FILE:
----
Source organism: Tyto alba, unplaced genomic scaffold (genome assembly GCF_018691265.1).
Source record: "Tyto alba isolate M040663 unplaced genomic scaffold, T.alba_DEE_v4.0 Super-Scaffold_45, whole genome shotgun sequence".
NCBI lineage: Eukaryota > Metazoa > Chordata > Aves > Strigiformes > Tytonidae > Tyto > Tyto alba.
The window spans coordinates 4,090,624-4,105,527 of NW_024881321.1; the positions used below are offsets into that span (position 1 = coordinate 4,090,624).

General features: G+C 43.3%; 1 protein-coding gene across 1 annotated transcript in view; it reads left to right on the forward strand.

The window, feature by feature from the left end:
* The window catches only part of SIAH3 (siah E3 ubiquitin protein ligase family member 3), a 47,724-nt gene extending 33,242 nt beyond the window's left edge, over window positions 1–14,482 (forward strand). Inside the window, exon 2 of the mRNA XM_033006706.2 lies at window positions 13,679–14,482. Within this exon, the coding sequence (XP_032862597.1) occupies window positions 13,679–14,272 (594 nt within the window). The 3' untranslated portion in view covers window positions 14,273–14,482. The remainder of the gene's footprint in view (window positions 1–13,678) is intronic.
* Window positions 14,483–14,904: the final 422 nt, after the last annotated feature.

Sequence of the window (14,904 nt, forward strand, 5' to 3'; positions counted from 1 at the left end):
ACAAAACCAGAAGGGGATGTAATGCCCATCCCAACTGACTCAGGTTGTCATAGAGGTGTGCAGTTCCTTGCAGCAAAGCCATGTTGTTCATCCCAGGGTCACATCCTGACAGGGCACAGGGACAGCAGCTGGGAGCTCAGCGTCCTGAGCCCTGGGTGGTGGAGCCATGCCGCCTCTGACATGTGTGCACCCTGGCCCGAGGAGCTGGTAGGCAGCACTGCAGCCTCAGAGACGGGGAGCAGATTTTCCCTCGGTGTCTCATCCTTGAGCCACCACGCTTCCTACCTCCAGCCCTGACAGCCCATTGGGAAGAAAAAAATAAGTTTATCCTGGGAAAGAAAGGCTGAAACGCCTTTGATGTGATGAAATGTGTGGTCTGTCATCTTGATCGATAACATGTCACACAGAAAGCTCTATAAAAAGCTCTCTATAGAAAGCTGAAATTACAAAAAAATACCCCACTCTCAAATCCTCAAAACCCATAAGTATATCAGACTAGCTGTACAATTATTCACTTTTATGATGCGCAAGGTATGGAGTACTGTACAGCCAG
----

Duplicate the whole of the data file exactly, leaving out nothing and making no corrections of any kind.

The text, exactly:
Source organism: Tyto alba, unplaced genomic scaffold (genome assembly GCF_018691265.1).
Source record: "Tyto alba isolate M040663 unplaced genomic scaffold, T.alba_DEE_v4.0 Super-Scaffold_45, whole genome shotgun sequence".
NCBI lineage: Eukaryota > Metazoa > Chordata > Aves > Strigiformes > Tytonidae > Tyto > Tyto alba.
The window spans coordinates 4,090,624-4,105,527 of NW_024881321.1; the positions used below are offsets into that span (position 1 = coordinate 4,090,624).

General features: G+C 43.3%; 1 protein-coding gene across 1 annotated transcript in view; it reads left to right on the forward strand.

The window, feature by feature from the left end:
* The window catches only part of SIAH3 (siah E3 ubiquitin protein ligase family member 3), a 47,724-nt gene extending 33,242 nt beyond the window's left edge, over window positions 1–14,482 (forward strand). Inside the window, exon 2 of the mRNA XM_033006706.2 lies at window positions 13,679–14,482. Within this exon, the coding sequence (XP_032862597.1) occupies window positions 13,679–14,272 (594 nt within the window). The 3' untranslated portion in view covers window positions 14,273–14,482. The remainder of the gene's footprint in view (window positions 1–13,678) is intronic.
* Window positions 14,483–14,904: the final 422 nt, after the last annotated feature.

Sequence of the window (14,904 nt, forward strand, 5' to 3'; positions counted from 1 at the left end):
ACAAAACCAGAAGGGGATGTAATGCCCATCCCAACTGACTCAGGTTGTCATAGAGGTGTGCAGTTCCTTGCAGCAAAGCCATGTTGTTCATCCCAGGGTCACATCCTGACAGGGCACAGGGACAGCAGCTGGGAGCTCAGCGTCCTGAGCCCTGGGTGGTGGAGCCATGCCGCCTCTGACATGTGTGCACCCTGGCCCGAGGAGCTGGTAGGCAGCACTGCAGCCTCAGAGACGGGGAGCAGATTTTCCCTCGGTGTCTCATCCTTGAGCCACCACGCTTCCTACCTCCAGCCCTGACAGCCCATTGGGAAGAAAAAAATAAGTTTATCCTGGGAAAGAAAGGCTGAAACGCCTTTGATGTGATGAAATGTGTGGTCTGTCATCTTGATCGATAACATGTCACACAGAAAGCTCTATAAAAAGCTCTCTATAGAAAGCTGAAATTACAAAAAAATACCCCACTCTCAAATCCTCAAAACCCATAAGTATATCAGACTAGCTGTACAATTATTCACTTTTATGATGCGCAAGGTATGGAGTACTGTACAGCCAG